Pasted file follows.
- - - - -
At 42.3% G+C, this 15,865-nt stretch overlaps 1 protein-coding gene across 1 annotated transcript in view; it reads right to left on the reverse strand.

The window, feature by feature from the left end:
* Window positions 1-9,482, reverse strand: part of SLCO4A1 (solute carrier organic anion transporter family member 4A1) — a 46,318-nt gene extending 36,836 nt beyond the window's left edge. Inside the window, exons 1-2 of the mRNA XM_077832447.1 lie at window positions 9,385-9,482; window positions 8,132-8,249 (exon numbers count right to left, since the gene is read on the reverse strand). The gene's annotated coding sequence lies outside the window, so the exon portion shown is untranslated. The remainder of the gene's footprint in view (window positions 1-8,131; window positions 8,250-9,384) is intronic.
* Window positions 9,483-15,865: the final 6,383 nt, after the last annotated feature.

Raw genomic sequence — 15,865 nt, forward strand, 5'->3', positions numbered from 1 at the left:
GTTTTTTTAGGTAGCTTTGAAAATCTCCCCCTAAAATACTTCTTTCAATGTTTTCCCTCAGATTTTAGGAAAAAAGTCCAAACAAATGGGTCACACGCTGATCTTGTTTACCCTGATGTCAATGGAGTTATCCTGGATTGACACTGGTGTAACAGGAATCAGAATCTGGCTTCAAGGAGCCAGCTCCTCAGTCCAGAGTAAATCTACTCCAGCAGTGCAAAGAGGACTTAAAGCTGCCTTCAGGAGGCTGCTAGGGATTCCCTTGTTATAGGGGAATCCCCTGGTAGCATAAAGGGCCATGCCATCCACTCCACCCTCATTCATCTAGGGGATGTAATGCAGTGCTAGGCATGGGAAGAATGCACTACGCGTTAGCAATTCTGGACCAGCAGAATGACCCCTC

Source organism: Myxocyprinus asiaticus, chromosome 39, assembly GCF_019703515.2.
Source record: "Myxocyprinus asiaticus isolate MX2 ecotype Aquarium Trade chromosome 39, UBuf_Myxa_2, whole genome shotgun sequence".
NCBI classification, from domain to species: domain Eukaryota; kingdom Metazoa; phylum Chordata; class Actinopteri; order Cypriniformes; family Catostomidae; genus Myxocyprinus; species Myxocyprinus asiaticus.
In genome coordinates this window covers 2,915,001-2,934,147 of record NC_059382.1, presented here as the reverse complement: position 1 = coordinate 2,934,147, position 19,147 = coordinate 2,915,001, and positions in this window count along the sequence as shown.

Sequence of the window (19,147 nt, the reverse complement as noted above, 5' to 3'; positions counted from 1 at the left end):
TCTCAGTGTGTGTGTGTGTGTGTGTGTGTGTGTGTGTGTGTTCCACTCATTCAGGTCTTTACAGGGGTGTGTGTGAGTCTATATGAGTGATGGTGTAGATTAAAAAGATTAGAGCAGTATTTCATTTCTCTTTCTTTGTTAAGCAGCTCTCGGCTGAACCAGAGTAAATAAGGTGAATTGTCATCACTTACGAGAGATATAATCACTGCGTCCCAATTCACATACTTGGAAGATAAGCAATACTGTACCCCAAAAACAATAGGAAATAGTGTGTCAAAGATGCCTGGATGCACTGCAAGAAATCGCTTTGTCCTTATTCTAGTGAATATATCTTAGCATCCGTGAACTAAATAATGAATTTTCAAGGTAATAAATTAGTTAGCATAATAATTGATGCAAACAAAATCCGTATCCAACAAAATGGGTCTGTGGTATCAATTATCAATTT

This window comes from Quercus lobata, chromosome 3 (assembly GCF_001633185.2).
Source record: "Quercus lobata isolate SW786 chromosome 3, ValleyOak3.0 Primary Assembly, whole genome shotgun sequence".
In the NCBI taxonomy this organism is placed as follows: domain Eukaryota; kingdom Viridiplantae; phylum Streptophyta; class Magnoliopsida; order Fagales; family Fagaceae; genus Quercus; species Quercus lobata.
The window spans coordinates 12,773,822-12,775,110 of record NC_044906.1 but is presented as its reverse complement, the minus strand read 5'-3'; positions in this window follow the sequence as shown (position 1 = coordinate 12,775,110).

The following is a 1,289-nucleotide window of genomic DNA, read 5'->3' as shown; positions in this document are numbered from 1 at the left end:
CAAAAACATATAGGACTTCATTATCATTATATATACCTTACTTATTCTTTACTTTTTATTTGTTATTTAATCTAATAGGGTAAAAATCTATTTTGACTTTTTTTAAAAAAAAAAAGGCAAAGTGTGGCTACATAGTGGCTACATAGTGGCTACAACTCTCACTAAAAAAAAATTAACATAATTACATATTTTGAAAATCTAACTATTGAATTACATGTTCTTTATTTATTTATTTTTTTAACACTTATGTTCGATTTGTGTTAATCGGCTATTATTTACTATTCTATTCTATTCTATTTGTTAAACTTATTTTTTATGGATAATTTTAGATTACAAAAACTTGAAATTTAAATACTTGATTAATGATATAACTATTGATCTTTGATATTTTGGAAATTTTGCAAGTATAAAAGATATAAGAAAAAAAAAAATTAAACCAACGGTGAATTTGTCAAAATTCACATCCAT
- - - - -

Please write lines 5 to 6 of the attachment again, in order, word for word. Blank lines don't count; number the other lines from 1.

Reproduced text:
Raw genomic sequence — 15,865 nt, forward strand, 5'->3', positions numbered from 1 at the left:
GTTTTTTTAGGTAGCTTTGAAAATCTCCCCCTAAAATACTTCTTTCAATGTTTTCCCTCAGATTTTAGGAAAAAAGTCCAAACAAATGGGTCACACGCTGATCTTGTTTACCCTGATGTCAATGGAGTTATCCTGGATTGACACTGGTGTAACAGGAATCAGAATCTGGCTTCAAGGAGCCAGCTCCTCAGTCCAGAGTAAATCTACTCCAGCAGTGCAAAGAGGACTTAAAGCTGCCTTCAGGAGGCTGCTAGGGATTCCCTTGTTATAGGGGAATCCCCTGGTAGCATAAAGGGCCATGCCATCCACTCCACCCTCATTCATCTAGGGGATGTAATGCAGTGCTAGGCATGGGAAGAATGCACTACGCGTTAGCAATTCTGGACCAGCAGAATGACCCCTC